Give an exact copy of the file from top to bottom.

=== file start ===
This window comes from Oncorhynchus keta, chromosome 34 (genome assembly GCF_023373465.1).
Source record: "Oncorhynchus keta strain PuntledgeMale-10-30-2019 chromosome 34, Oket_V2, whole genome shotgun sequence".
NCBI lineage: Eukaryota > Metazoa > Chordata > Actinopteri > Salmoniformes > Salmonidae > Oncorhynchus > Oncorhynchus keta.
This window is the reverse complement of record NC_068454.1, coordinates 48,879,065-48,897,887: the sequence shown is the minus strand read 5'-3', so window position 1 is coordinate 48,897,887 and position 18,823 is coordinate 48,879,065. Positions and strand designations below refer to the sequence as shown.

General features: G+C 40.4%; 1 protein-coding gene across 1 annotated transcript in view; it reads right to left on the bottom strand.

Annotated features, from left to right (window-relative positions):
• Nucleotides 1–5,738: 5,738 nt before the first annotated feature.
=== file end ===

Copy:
This window comes from Oncorhynchus keta, chromosome 34 (genome assembly GCF_023373465.1).
Source record: "Oncorhynchus keta strain PuntledgeMale-10-30-2019 chromosome 34, Oket_V2, whole genome shotgun sequence".
NCBI lineage: Eukaryota > Metazoa > Chordata > Actinopteri > Salmoniformes > Salmonidae > Oncorhynchus > Oncorhynchus keta.
This window is the reverse complement of record NC_068454.1, coordinates 48,879,065-48,897,887: the sequence shown is the minus strand read 5'-3', so window position 1 is coordinate 48,897,887 and position 18,823 is coordinate 48,879,065. Positions and strand designations below refer to the sequence as shown.

General features: G+C 40.4%; 1 protein-coding gene across 1 annotated transcript in view; it reads right to left on the bottom strand.

Annotated features, from left to right (window-relative positions):
• Nucleotides 1–5,738: 5,738 nt before the first annotated feature.